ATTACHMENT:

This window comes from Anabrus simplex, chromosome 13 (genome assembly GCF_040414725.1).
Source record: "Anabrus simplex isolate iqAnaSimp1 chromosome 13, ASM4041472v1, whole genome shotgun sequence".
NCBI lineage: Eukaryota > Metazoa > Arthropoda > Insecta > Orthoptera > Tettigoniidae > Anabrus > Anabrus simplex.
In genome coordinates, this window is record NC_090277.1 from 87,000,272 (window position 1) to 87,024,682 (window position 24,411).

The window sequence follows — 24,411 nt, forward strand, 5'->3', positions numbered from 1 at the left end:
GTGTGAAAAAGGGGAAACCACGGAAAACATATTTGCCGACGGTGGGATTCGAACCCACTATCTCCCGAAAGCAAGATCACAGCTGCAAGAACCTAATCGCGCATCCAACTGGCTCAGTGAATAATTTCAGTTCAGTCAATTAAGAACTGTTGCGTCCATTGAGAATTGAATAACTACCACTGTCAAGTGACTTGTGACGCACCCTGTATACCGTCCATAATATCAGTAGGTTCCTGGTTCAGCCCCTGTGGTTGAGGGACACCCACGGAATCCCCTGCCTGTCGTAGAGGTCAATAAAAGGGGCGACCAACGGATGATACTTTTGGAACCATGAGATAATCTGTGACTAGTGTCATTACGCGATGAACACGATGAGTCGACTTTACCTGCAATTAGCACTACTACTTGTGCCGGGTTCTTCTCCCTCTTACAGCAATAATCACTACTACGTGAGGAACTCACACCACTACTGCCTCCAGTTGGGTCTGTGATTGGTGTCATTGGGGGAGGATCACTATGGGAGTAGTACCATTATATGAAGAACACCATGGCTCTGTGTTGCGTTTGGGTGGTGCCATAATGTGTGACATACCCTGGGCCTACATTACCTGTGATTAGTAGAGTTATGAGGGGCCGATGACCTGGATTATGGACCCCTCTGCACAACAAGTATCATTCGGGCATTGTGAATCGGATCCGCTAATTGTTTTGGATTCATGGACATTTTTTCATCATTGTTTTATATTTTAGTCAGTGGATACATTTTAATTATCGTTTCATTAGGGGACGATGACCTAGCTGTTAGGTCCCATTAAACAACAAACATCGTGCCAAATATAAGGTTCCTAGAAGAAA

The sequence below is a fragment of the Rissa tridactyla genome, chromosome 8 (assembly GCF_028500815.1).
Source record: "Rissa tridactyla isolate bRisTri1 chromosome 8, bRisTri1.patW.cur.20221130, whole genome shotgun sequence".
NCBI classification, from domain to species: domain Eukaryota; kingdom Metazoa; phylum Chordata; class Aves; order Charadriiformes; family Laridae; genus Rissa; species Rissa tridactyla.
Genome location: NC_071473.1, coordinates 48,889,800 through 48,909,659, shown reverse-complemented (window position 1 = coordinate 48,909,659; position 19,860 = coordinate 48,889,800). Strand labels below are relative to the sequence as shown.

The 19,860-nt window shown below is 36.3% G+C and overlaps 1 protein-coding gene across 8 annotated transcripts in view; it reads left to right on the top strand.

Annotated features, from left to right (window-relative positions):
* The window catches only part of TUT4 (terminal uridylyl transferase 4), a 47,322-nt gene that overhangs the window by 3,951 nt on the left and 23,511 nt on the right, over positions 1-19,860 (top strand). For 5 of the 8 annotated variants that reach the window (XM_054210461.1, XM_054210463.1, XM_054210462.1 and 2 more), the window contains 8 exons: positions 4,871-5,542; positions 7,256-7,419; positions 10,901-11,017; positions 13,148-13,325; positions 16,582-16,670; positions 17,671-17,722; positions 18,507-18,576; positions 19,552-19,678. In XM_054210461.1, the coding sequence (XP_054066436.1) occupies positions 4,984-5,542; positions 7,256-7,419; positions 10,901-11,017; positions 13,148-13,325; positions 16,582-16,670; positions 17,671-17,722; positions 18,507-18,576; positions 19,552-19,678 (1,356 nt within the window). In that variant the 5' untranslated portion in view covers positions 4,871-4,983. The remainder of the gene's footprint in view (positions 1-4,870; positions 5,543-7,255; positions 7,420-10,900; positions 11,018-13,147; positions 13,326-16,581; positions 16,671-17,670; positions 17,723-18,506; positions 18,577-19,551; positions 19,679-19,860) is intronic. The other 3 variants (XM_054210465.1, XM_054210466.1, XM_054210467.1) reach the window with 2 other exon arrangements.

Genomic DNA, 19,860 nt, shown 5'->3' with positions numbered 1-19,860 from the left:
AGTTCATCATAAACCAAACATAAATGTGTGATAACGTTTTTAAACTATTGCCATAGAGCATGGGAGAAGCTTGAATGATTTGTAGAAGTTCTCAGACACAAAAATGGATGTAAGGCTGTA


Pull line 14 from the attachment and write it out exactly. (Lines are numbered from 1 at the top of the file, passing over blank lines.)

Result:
Genomic DNA, 19,860 nt, shown 5'->3' with positions numbered 1-19,860 from the left: